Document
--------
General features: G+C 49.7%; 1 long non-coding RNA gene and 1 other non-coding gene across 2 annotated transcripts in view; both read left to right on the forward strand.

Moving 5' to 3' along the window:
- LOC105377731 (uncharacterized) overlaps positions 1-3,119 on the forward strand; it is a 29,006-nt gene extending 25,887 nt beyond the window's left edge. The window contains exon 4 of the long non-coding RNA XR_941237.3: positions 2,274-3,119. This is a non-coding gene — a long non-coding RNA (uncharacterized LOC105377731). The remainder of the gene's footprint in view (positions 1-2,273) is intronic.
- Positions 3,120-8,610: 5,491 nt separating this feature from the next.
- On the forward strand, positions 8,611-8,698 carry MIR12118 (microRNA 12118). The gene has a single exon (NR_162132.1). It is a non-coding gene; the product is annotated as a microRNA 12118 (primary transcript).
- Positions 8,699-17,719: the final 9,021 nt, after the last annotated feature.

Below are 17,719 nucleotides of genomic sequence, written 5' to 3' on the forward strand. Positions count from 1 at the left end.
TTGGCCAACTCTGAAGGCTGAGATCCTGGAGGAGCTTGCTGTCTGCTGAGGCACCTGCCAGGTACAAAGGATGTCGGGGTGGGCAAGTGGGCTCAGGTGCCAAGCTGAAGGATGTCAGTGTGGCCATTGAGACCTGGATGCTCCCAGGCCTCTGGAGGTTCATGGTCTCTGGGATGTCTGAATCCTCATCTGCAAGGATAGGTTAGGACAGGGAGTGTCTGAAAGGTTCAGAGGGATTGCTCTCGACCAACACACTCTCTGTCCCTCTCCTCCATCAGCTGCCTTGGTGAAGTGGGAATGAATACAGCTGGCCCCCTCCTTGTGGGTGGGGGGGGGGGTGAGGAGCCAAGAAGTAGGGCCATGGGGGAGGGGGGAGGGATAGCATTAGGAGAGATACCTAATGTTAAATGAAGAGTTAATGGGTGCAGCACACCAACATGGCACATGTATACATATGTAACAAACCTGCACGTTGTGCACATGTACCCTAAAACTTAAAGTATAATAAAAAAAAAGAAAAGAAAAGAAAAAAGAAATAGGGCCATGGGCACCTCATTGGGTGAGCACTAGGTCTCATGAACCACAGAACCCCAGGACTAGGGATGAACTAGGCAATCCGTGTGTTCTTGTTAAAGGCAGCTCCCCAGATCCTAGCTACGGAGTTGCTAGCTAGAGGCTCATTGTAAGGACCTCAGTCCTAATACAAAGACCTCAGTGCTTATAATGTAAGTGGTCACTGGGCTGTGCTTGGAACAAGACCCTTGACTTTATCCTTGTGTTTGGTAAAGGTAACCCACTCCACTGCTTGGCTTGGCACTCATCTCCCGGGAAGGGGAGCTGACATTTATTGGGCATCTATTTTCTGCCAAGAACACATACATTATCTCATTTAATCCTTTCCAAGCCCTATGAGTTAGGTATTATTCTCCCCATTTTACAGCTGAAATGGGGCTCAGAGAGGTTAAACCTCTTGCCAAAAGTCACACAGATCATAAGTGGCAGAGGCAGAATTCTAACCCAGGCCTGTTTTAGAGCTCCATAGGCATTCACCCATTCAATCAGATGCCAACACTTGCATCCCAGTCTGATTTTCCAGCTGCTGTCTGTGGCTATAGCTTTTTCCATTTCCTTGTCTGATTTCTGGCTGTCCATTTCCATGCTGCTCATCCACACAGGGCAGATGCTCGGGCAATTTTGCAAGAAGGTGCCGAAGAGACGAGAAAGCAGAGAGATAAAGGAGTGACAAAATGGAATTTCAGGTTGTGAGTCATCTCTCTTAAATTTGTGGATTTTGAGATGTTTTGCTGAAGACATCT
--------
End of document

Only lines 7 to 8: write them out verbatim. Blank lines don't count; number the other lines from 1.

Below are 17,719 nucleotides of genomic sequence, written 5' to 3' on the forward strand. Positions count from 1 at the left end.
TTGGCCAACTCTGAAGGCTGAGATCCTGGAGGAGCTTGCTGTCTGCTGAGGCACCTGCCAGGTACAAAGGATGTCGGGGTGGGCAAGTGGGCTCAGGTGCCAAGCTGAAGGATGTCAGTGTGGCCATTGAGACCTGGATGCTCCCAGGCCTCTGGAGGTTCATGGTCTCTGGGATGTCTGAATCCTCATCTGCAAGGATAGGTTAGGACAGGGAGTGTCTGAAAGGTTCAGAGGGATTGCTCTCGACCAACACACTCTCTGTCCCTCTCCTCCATCAGCTGCCTTGGTGAAGTGGGAATGAATACAGCTGGCCCCCTCCTTGTGGGTGGGGGGGGGGGTGAGGAGCCAAGAAGTAGGGCCATGGGGGAGGGGGGAGGGATAGCATTAGGAGAGATACCTAATGTTAAATGAAGAGTTAATGGGTGCAGCACACCAACATGGCACATGTATACATATGTAACAAACCTGCACGTTGTGCACATGTACCCTAAAACTTAAAGTATAATAAAAAAAAAGAAAAGAAAAGAAAAAAGAAATAGGGCCATGGGCACCTCATTGGGTGAGCACTAGGTCTCATGAACCACAGAACCCCAGGACTAGGGATGAACTAGGCAATCCGTGTGTTCTTGTTAAAGGCAGCTCCCCAGATCCTAGCTACGGAGTTGCTAGCTAGAGGCTCATTGTAAGGACCTCAGTCCTAATACAAAGACCTCAGTGCTTATAATGTAAGTGGTCACTGGGCTGTGCTTGGAACAAGACCCTTGACTTTATCCTTGTGTTTGGTAAAGGTAACCCACTCCACTGCTTGGCTTGGCACTCATCTCCCGGGAAGGGGAGCTGACATTTATTGGGCATCTATTTTCTGCCAAGAACACATACATTATCTCATTTAATCCTTTCCAAGCCCTATGAGTTAGGTATTATTCTCCCCATTTTACAGCTGAAATGGGGCTCAGAGAGGTTAAACCTCTTGCCAAAAGTCACACAGATCATAAGTGGCAGAGGCAGAATTCTAACCCAGGCCTGTTTTAGAGCTCCATAGGCATTCACCCATTCAATCAGATGCCAACACTTGCATCCCAGTCTGATTTTCCAGCTGCTGTCTGTGGCTATAGCTTTTTCCATTTCCTTGTCTGATTTCTGGCTGTCCATTTCCATGCTGCTCATCCACACAGGGCAGATGCTCGGGCAATTTTGCAAGAAGGTGCCGAAGAGACGAGAAAGCAGAGAGATAAAGGAGTGACAAAATGGAATTTCAGGTTGTGAGTCATCTCTCTTAAATTTGTGGATTTTGAGATGTTTTGCTGAAGACATCT